I like the whole mise en place style of cooking, so lets get our white wine, chicken stock, and heavy cream all measured out and ready to go.
Here’s my big cheat – I totally bought the giant tub of pre-diced garlic at costco. As a garlic lover, this saves me endless hours. I’m sure it’s not as good as fresh, but frankly, I don’t care. If you’re doing it yourself though, mince up some garlic and set aside.
Now, there are lots of things you can add in to this dish. Bo loves some prosciutto, either fresh (like today), or sometimes crispy (just put slices on a baking tray and crisp under the broiler). Sautéed mushrooms are another favorite of Bo’s.
Any way, for fresh, I just tore some slices into chunks to place on top at the end.
Ok, now get your chicken breasts and pound out so they’re an even thickness.
Season both sides with salt and pepper.
Heat some olive oil in a pan until just smoking, then add the chicken breasts. You’re only cooking them for 4 minutes on each side, just until browned, not all the way through. They’ll finish cooking later.
Once they’re browned take them out and put on a plate. This is a horribly blurry picture, there are a few of them coming up. Sorry.
Toss the onion in the now empty pan and sauté until softened.
Add the garlic and stir for about 30 seconds, just until nice and fragrant.
Now pour in the white wine. Use your wooden spoon to scrap up any brown bits that are still stuck to the bottom of the pan from the chicken – that’s all flavour. Cook this at a boil until reduced by half.
Toss in the tomato concasse and peppers.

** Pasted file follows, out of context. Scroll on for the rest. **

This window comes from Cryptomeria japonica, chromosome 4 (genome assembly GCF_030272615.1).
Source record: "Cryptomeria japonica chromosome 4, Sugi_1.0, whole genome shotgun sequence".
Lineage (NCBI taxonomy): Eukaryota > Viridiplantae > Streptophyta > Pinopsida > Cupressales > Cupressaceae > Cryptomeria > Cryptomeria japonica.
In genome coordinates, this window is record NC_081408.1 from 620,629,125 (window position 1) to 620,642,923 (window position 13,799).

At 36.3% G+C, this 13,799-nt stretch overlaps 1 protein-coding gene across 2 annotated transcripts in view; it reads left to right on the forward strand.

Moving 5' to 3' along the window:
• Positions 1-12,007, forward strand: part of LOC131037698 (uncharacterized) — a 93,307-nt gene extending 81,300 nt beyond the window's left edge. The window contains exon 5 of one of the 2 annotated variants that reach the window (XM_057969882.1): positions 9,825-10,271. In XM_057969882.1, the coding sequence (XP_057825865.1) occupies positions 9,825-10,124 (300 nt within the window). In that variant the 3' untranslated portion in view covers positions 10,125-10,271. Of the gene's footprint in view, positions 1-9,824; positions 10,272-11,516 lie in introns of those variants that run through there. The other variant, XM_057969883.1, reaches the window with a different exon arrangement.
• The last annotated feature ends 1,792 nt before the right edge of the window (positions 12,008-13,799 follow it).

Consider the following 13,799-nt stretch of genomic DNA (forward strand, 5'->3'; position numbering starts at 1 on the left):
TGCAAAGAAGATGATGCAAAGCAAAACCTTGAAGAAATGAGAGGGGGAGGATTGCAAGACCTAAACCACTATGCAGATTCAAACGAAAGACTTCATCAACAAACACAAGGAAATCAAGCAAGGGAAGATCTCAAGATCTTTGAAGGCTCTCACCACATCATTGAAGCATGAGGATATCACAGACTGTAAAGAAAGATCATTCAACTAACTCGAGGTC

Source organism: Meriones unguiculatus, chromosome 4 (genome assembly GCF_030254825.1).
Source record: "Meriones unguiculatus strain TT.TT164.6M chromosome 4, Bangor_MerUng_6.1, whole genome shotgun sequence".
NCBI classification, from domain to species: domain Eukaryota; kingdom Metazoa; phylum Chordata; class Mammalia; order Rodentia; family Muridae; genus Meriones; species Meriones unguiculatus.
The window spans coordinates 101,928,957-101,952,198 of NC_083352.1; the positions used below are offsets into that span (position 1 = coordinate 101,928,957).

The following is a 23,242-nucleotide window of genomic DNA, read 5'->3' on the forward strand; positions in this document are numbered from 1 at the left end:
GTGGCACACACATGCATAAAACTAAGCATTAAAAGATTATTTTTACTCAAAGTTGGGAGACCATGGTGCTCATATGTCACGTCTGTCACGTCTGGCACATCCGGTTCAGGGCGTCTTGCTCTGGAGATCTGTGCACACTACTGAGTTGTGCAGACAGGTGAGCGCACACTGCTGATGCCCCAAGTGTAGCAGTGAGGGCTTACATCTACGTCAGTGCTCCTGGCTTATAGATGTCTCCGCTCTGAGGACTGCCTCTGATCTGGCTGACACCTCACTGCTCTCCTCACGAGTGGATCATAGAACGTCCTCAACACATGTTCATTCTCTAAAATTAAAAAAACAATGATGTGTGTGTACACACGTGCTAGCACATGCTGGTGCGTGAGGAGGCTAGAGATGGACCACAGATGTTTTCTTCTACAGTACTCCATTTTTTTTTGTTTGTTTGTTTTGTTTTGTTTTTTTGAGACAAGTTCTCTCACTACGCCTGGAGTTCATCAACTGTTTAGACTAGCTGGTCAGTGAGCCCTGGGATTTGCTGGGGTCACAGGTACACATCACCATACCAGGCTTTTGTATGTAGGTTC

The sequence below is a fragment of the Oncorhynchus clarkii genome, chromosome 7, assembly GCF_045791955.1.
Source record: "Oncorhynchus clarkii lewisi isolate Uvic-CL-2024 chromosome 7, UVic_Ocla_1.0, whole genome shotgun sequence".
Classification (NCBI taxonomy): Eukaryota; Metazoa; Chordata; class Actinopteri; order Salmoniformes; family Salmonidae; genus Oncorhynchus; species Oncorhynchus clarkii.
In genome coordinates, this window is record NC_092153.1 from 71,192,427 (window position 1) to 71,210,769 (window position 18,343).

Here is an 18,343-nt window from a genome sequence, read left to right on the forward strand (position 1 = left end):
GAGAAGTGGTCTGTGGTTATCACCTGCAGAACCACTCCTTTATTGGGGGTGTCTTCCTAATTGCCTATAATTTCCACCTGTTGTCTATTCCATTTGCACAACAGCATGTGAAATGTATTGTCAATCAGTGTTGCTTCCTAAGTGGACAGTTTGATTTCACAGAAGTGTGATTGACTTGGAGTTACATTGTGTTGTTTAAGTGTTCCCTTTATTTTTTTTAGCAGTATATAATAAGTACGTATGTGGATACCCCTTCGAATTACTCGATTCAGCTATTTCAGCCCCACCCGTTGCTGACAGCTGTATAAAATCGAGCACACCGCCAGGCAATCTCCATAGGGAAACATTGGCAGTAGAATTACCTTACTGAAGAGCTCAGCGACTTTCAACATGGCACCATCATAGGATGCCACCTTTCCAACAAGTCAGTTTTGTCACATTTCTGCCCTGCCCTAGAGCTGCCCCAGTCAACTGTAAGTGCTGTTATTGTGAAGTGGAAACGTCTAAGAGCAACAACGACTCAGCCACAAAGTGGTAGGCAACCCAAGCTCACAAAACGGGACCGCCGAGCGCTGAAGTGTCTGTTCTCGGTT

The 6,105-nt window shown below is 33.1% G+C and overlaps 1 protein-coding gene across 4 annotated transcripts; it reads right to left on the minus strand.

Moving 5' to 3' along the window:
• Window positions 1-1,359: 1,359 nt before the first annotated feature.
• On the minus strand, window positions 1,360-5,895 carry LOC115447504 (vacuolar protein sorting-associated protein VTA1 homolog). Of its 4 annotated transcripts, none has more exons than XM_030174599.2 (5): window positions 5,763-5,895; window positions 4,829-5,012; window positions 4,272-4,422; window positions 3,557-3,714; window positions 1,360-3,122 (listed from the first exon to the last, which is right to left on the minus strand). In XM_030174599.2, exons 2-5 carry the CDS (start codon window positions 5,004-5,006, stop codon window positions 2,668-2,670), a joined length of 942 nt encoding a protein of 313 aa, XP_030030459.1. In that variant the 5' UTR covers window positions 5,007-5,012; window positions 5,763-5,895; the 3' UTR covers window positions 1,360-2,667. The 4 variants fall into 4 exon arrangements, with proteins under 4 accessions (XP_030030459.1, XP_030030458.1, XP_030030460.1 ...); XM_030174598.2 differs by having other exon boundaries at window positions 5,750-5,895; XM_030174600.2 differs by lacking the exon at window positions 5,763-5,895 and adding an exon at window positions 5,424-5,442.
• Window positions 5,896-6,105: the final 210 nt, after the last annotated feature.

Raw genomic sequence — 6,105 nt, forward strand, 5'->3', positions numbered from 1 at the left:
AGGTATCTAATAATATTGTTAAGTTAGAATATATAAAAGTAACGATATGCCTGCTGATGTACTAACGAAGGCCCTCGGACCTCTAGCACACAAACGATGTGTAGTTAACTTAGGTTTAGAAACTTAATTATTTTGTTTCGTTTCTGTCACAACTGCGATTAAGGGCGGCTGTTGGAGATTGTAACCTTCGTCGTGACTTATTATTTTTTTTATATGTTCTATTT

Mix it up and cook, stirring frequently, until the tomatoes have softened and lost most of their juice.
While my tomatoes were cooking down I looked over to see this. Her great-great-grandpa was a jockey. I think she may have some of that in her.
Ok, now add the chicken stock and, you guessed it, boil until reduced by half.
Last time – add in the cream, slowly, whisking constantly, until fully incorporated. Bring to a rapid simmer and cook until slightly thickened.
My house is smelling so ridiculously good at this moment.
Ok, now we just nestle the chicken pieces into the sauce, cover the pan, reduce the heat, and let the chicken finish cooking for 10 minutes.
Remove the chicken to a plate. It is super tender, so if you’re worried about plating move it carefully (I did not, lol).
You have two options here. You can just serve the sauce as is on the plate, nice and chunky, or you can puree it. My friend Lindy was the first to do this, and since I took her advice I haven’t gone back to chunky. So, if you want, put the hot sauce straight into a blender (be careful here please, it is VERY hot). You could use an immersion blender if you have one too, though I worry about the mess with that.
Here’s the blended sauce.
Now, just pour the sauce onto the bottom of your plate and top with the chicken. Dress it up with some freshly grated parmesan and the prosciutto we tore up earlier.
Right about now I’m wishing we could be eating this again tonight. I promise, it really is worth all the hassle.
Here’s your printable: